Urologic Oncology

Adrenal Cancer

Adrenal cancer is a rare disease that originates in the adrenal glands. The adrenal glands are located on top of the kidneys and consist of two parts that function separately: the outer layer (cortex) and the inner area (medulla).

How is adrenal cancer found? It is hard to find adrenal cancer early. In most cases the tumor has grown quite large before it is found. In adults, these tumors may be found early by accident, for example when a CT scan is done for some other health problem. The symptoms of adrenal cancer can be caused by either the hormones they make or because the tumor has grown large and is pressing on nearby organs. If you or your child has any of the symptoms below, see a doctor right away. Signs and symptoms of adrenal cancer in about half of people with adrenal cortex cancer, symptoms are caused by the hormones made by the tumor. In the other half, symptoms occur because the tumor has grown so large that it presses on nearby organs. Symptoms caused by the hormones androgen or estrogen. Symptoms are easier to notice if the tumor is making the hormone that is not usually there.

A variety of symptoms can occur with adrenal cancer including:

  • Abdominal pain, cramping or fullness
  • Changes in sexual desire and function
  • Easy bleeding or bruising
  • Excess hair growth
  • Feeling very thirsty
  • Frequent urination
  • Irregular menstrual periods
  • Mood changes
  • Voice deepening
  • Weakness (loss of strength)
  • Weight gain, especially in the abdomen, chest and face

Bladder Cancer

Bladder cancer accounts for approximately 90% of cancers of the urinary collecting system (renal pelvis, ureters, bladder, and urethra). The bladder is an organ that stores and discharges urine. Bladder cancer usually originates in the bladder lining, which consists of a mucous layer of surface cells that expand and deflate (transitional epithelial cells), smooth muscle, and a fibrous layer. Tumors are categorized as low-stage (superficial) or high-stage (muscle invasive).

Individuals may suffer from one or more of the following symptoms:

  • Blood in the urine (Hematuria)
  • In most instances, blood in the urine is the first sign of Bladder Cancer.
  • In general, individuals with hematuria can have urine that ranges in color from a very pale, yellow-red to a dark red.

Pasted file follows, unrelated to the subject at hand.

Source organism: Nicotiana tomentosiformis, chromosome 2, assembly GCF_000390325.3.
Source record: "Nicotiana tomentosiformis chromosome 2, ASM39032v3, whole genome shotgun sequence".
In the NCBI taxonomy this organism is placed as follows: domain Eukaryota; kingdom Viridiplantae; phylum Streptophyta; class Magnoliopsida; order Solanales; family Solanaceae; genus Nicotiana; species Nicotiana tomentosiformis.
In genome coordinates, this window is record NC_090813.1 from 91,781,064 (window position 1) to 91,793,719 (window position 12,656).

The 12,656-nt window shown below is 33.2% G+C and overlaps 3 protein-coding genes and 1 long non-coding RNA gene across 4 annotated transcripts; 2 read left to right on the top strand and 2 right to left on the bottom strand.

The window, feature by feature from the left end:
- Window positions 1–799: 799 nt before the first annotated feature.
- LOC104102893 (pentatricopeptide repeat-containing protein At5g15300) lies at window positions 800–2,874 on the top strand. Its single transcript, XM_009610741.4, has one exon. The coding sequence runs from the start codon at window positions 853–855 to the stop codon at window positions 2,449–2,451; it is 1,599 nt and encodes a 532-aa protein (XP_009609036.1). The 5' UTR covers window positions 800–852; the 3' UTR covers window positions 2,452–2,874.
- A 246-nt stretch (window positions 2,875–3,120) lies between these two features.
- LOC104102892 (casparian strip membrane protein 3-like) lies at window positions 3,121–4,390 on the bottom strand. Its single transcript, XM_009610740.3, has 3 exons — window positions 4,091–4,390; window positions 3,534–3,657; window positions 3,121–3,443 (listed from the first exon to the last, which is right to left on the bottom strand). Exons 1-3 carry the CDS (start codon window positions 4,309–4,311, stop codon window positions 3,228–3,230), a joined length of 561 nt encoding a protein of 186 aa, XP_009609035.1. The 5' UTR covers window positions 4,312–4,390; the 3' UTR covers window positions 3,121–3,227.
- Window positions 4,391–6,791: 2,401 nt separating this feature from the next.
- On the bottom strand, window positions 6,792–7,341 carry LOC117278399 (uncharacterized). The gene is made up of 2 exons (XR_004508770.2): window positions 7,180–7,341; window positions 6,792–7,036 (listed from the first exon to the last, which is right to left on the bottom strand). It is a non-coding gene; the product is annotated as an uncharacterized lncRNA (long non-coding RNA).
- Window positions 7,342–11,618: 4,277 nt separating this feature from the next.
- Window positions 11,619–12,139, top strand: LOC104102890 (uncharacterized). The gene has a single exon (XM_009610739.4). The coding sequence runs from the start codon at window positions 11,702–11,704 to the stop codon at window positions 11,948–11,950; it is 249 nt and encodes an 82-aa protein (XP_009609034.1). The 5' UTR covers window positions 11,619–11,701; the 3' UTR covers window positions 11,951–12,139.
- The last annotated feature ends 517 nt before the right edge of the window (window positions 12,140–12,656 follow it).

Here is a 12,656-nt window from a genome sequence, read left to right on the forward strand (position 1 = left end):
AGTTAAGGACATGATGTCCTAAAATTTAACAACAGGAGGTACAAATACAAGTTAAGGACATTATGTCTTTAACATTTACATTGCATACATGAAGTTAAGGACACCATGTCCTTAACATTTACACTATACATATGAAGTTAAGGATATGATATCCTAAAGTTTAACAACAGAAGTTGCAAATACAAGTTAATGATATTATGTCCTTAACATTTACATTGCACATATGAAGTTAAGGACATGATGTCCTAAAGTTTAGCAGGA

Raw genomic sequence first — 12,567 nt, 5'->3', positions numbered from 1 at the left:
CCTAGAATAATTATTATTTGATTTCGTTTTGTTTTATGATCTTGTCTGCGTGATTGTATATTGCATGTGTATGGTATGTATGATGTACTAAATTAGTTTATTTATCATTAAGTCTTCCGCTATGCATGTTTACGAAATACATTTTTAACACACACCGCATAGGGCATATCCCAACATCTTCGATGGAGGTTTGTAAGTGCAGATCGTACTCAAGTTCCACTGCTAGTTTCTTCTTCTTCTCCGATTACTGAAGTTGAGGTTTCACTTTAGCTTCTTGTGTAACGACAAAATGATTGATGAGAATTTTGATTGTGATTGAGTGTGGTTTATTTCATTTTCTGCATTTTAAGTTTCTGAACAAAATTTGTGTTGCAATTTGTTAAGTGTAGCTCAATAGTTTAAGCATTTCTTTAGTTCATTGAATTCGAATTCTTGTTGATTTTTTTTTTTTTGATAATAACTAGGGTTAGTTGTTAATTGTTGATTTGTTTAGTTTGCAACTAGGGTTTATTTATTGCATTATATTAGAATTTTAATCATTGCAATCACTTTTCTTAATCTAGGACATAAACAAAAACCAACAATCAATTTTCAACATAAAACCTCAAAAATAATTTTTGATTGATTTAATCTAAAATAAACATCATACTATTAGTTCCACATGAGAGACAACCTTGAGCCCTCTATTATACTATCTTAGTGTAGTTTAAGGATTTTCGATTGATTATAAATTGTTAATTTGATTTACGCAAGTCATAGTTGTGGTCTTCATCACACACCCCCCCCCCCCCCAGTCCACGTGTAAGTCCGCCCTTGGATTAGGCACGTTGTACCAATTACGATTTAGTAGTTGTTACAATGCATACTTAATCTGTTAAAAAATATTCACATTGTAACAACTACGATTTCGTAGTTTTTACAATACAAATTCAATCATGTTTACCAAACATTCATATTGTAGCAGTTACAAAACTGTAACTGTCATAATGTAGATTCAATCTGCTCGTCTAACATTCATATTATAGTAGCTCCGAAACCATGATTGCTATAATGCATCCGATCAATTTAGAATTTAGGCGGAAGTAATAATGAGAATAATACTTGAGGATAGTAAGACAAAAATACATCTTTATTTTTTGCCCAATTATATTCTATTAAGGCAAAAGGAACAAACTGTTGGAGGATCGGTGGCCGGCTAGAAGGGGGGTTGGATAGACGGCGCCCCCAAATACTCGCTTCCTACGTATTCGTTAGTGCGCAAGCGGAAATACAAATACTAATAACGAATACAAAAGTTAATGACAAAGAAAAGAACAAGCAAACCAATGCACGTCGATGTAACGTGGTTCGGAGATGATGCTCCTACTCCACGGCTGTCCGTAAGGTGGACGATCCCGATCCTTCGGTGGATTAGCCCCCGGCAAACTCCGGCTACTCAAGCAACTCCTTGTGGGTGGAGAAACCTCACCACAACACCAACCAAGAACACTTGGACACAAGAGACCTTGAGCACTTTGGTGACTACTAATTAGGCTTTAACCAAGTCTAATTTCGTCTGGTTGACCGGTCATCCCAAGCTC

• Painful urination (Dysuria)
  • Frequent urination
  • Urgency to urinate

Prostate Cancer

The precise cause of prostate cancer is not known. Prostate cancer is a disease where cells of the prostate become abnormal and start to grow uncontrollably, forming tumors. The prostate is about the size of a walnut and lies just behind the urinary bladder. A tumor in the prostate interferes with proper control of the bladder and normal sexual functioning. Often the first symptom of prostate cancer is difficulty in urinating. However, because a very common, non-cancerous condition of the prostate, benign prostatic hyperplasia (BPH), also causes the same problem, difficulty in urination is not necessarily due to cancer. Prostate Cancer is the most common cancer in men. It is recommended that all men over the age of 50 have a yearly rectal exam and PSA test. Patients with a family history of prostate cancer and those of African descent should begin screening at age 40.

Symptoms could include:

  • Urinary Incontinence or Retention
  • Frequent Urination
  • Urinary Hesitancy, Slowing of Urinary Stream or Poor Stream of Urine
  • Dribbling of Urine
  • Night Time Urination
  • Pain In Urethra &/or Painful Urination
  • Pain
  • Back Pain
  • Rectal Pain
  • Decreased Libido
  • Blood In Urine
  • Painful Ejaculation
  • Pain With Bowel Movement
  • Incomplete Emptying of Bladder
  • Urine Color Abnormal
  • Burning Pain After Urination

Testicular Cancer

There is no known cause of Testicular cancer. It develops in the testicles (testes), the male reproductive glands. The testicles are located in the membranous pouch below the penis (scrotum) and are suspended from the body by the spermatic cord. They produce male reproductive cells (sperm) and testosterone. Testicular cancer is treated successfully in more than 95% of cases. Incidence of testicular cancer is rising. The disease is most prevalent in men between the ages of 18 and 32.

Symptoms could include:

  • Abdominal Pain
  • Groin Pain, Groin swelling or Groin Lump
  • Breast Enlargement in Men
  • Heavy Feeling In The Testicles, Testicular Lump or Tender Testes
  • Pain
  • Back Pain
  • Decreased Libido
  • Swelling of Scrotum or Pain in scrotum
  • Scrotal mass